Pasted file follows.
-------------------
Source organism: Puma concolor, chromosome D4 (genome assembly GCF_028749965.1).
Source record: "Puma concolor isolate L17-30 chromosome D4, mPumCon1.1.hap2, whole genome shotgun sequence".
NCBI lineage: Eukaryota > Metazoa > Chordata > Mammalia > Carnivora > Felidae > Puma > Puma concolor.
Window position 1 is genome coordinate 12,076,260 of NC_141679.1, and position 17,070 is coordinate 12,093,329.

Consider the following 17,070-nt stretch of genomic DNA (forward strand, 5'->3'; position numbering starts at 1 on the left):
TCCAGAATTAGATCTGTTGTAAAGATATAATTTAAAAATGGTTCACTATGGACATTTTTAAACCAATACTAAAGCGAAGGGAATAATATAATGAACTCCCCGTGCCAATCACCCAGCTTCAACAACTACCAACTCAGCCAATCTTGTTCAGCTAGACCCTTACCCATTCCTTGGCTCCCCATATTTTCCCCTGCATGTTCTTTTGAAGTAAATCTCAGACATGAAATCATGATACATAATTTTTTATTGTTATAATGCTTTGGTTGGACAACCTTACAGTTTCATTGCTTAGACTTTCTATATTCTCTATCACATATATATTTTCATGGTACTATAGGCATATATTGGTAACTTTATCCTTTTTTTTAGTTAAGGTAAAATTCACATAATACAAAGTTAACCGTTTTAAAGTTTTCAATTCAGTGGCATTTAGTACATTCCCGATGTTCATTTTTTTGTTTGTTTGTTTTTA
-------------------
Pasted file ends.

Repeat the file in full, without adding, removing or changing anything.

Source organism: Puma concolor, chromosome D4 (genome assembly GCF_028749965.1).
Source record: "Puma concolor isolate L17-30 chromosome D4, mPumCon1.1.hap2, whole genome shotgun sequence".
NCBI lineage: Eukaryota > Metazoa > Chordata > Mammalia > Carnivora > Felidae > Puma > Puma concolor.
Window position 1 is genome coordinate 12,076,260 of NC_141679.1, and position 17,070 is coordinate 12,093,329.

Consider the following 17,070-nt stretch of genomic DNA (forward strand, 5'->3'; position numbering starts at 1 on the left):
TCCAGAATTAGATCTGTTGTAAAGATATAATTTAAAAATGGTTCACTATGGACATTTTTAAACCAATACTAAAGCGAAGGGAATAATATAATGAACTCCCCGTGCCAATCACCCAGCTTCAACAACTACCAACTCAGCCAATCTTGTTCAGCTAGACCCTTACCCATTCCTTGGCTCCCCATATTTTCCCCTGCATGTTCTTTTGAAGTAAATCTCAGACATGAAATCATGATACATAATTTTTTATTGTTATAATGCTTTGGTTGGACAACCTTACAGTTTCATTGCTTAGACTTTCTATATTCTCTATCACATATATATTTTCATGGTACTATAGGCATATATTGGTAACTTTATCCTTTTTTTTAGTTAAGGTAAAATTCACATAATACAAAGTTAACCGTTTTAAAGTTTTCAATTCAGTGGCATTTAGTACATTCCCGATGTTCATTTTTTTGTTTGTTTGTTTTTA